CONFESSIONS Kate Brian The fourth book in the ‘Private’ series, when Reed’s exboyfriend is arrested for killing another of her exes, she finds comfort in her friends, the girls of Billings Hall. But everything is not as it seems and she sets out to uncover the truth. For confident readers, or those who have read the first three novels, this is a dark, sinister and sexy novel - go buy it now! But for me, it was very difficult to read (don’t laugh - I mean it!). TB

Text To Subscribe! Now you can get every issue of Exposure delivered to your door. You’ll never miss an issue, and it’s absolutely free. Just text your name, age and address to 07947 884 282, call 020 8883 0260, or email Nick May





JUNO Juno (Ellen Page) is a self-assured teenager (like me, except I’m a dude) but her confidence takes a knock when she finds herself pregnant. Luckily, she has the total support of her parents as she faces some tough decisions, flirts with adults and ultimately figures out where she belongs. With the help of her best friend Leah, Juno sets out to find her unborn child a perfect set of parents. The movie is something original and interesting to watch. Usually it would be aimed at girls but everyone should see this. Teenage mothers are a part of society, as we see every day on the Jeremy Kyle show. Josh Büyükyilmaz

CLOVERFIELD When a giant creature decides to go on a rampage in New York City, a group of friends are thrown into a fight for survival armed only with a video camera and a low-on-battery phone. A very interesting and greatly entertaining modern day monster film, Cloverfield packs it all in. It’s a nightmare for those who suffer from motion sickness - the camera never stays still! This could be the start of a new type of monster movie. You heard it here first! Terry Balsom




MR MAGORIUM’S WONDER EMPORIUM The Wonder Emporium is a magic toy shop owned by Mr Magorium (Dustin Hoffman). He is getting old (he’s already over 700!) and leaves his toy shop in the care of his assistant, Ms Mahoney, but she finds her new role overwhelming and forgets how to believe in magic. It is a much better film than I first anticipated (my sister had to convince me to see it with her) with enough of a story to keep everyone over the age of twelve interested. Like most good family films, you feel warm inside when it’s over. One to watch. TB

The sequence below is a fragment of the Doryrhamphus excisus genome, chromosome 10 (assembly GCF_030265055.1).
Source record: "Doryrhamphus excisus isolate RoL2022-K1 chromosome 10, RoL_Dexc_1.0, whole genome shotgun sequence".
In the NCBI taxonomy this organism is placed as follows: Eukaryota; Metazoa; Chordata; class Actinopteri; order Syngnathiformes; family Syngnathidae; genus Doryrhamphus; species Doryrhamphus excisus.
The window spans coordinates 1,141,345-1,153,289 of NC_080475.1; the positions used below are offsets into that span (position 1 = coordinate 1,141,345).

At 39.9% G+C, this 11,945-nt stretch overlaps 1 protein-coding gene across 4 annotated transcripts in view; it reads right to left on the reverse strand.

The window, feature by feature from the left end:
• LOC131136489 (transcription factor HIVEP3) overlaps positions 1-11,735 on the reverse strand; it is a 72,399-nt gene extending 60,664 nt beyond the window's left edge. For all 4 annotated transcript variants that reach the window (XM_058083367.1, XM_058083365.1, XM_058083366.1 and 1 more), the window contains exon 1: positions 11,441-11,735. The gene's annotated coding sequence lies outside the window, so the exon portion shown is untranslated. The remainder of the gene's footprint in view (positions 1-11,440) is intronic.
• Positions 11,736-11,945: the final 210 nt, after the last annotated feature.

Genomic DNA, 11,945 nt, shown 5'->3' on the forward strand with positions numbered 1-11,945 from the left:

P.S. I LOVE YOU Holly Kennedy (Hilary Swank) was married to the love of her life, a passionate, funny and impetuous Irishman named Gerry. When his life is taken by illness, it takes the life out of Holly. On her 30th birthday she gets a cake with a tape recording from Gerry telling her to get out and ‘celebrate her self’. In the weeks and months that follow more letters from Gerry are delivered, each signed in the same way: P.S. I Love You. It seems like a chick flick but it is actually a non-cheesy, really good romantic comedy.



A corporate billionaire (Jack Nicholson) and a working-class mechanic (Morgan Freeman) have nothing in common except for their illnesses. While sharing a hospital room they decide to get out and do all the things they have ever wanted to do before they die, as written on the bucket list. The two main actors have worked since the Stone Age and have a good chemistry, and the film makes you laugh, cry and feel good at the end. JB


had “Imyalways eyes in the



fire and waited for something to hit!



fans’ favourite Chico is just one of the celebrities lending their voice to Freefonix, a new CBBC animation show where characters battle for the freedom to express themselves through music. Interview by Amanual Tewodros. X Factor

WHY DID YOU GET INVOLVED WITH FREEFONIX? When they showed me what they had to offer, it just blew me away. The graphics where brilliant, the story was fabulous, and it had something to do with the music. I said ‘Wow, I would love to be part of it. I don’t even want to know the details, I’ll do it’.

WHO WAS THE CHARACTER YOU PLAYED? The character is a very suited to me and I really enjoyed playing him. He was great! He’s kinda over-confident, an almost over-the-top cool guy, who’s not as cool as he thinks he is. He develops this perfume that he sprays on himself, a bit like the Lynx effect, and tries to lure the leader of the band, who he’s head over heels in love with, and get her signed up with the opposition. Basically it’s a fight of good versus evil. I’m just one of the celebrities playing in one of the episodes, and there are 40 episodes and so many celebrities. Jamelia was one of them, and Justin Hawkins from The Darkness.

DID YOU EVER THINK YOU’D DO VOICE-OVERS? It doesn’t bother me whether I’m going to sing or entertain or act or do voice-overs. I’m in the entertainment business. I always had my eyes in the fire and waited for something to hit! Freefonix is a completely different discipline. You go into the studio and you have to develop this character into your own, and do it in the right time, in the right phrasing - this is actually how they do the Hollywood cartoons like Shrek. Today Freefonix, tomorrow Hollywood, baby! You never know!

HOW DO YOU THINK FREEFONIX WILL BENEFIT YOUNG PEOPLE? It gives the kids that extra self-worth of ‘Hey, I could make music. I could be part of something that makes me feel significant’. I believe this really is a great way of getting the message across, getting them involved and making them feel part of it.

WHAT DO YOU THINK OF THE MUSIC INDUSTRY RIGHT NOW? There is talent out there without a shadow of a doubt, but music and business don’t actually go hand in hand. The artist wants to make music that is fun, happy, good or credible, but the industry is run by accountants and lawyers who don’t really know a great deal about music but they do know how to crunch numbers. So as long as you go out there and make the music that you like, hopefully people will listen.